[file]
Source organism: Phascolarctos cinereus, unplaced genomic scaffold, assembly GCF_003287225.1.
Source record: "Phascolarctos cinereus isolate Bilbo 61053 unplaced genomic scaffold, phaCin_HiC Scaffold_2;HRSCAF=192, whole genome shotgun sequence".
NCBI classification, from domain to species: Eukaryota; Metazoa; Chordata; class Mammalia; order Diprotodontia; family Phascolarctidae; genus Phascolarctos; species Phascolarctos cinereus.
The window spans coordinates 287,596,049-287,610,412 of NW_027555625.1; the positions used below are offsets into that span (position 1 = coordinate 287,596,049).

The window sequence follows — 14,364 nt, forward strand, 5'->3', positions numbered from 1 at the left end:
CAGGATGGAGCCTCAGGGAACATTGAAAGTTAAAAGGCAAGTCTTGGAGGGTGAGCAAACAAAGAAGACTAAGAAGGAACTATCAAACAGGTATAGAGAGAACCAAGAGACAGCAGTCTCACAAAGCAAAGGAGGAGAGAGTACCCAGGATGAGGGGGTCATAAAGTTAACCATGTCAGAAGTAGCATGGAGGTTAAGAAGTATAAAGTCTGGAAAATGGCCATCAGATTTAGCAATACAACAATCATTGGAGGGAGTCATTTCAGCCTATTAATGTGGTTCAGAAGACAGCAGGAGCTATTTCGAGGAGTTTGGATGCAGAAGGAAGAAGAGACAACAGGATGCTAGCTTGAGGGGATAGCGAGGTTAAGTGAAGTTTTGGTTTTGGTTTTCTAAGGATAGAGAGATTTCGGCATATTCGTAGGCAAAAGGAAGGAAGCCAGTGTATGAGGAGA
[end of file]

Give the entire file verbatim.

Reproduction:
Source organism: Phascolarctos cinereus, unplaced genomic scaffold, assembly GCF_003287225.1.
Source record: "Phascolarctos cinereus isolate Bilbo 61053 unplaced genomic scaffold, phaCin_HiC Scaffold_2;HRSCAF=192, whole genome shotgun sequence".
NCBI classification, from domain to species: Eukaryota; Metazoa; Chordata; class Mammalia; order Diprotodontia; family Phascolarctidae; genus Phascolarctos; species Phascolarctos cinereus.
The window spans coordinates 287,596,049-287,610,412 of NW_027555625.1; the positions used below are offsets into that span (position 1 = coordinate 287,596,049).

The window sequence follows — 14,364 nt, forward strand, 5'->3', positions numbered from 1 at the left end:
CAGGATGGAGCCTCAGGGAACATTGAAAGTTAAAAGGCAAGTCTTGGAGGGTGAGCAAACAAAGAAGACTAAGAAGGAACTATCAAACAGGTATAGAGAGAACCAAGAGACAGCAGTCTCACAAAGCAAAGGAGGAGAGAGTACCCAGGATGAGGGGGTCATAAAGTTAACCATGTCAGAAGTAGCATGGAGGTTAAGAAGTATAAAGTCTGGAAAATGGCCATCAGATTTAGCAATACAACAATCATTGGAGGGAGTCATTTCAGCCTATTAATGTGGTTCAGAAGACAGCAGGAGCTATTTCGAGGAGTTTGGATGCAGAAGGAAGAAGAGACAACAGGATGCTAGCTTGAGGGGATAGCGAGGTTAAGTGAAGTTTTGGTTTTGGTTTTCTAAGGATAGAGAGATTTCGGCATATTCGTAGGCAAAAGGAAGGAAGCCAGTGTATGAGGAGA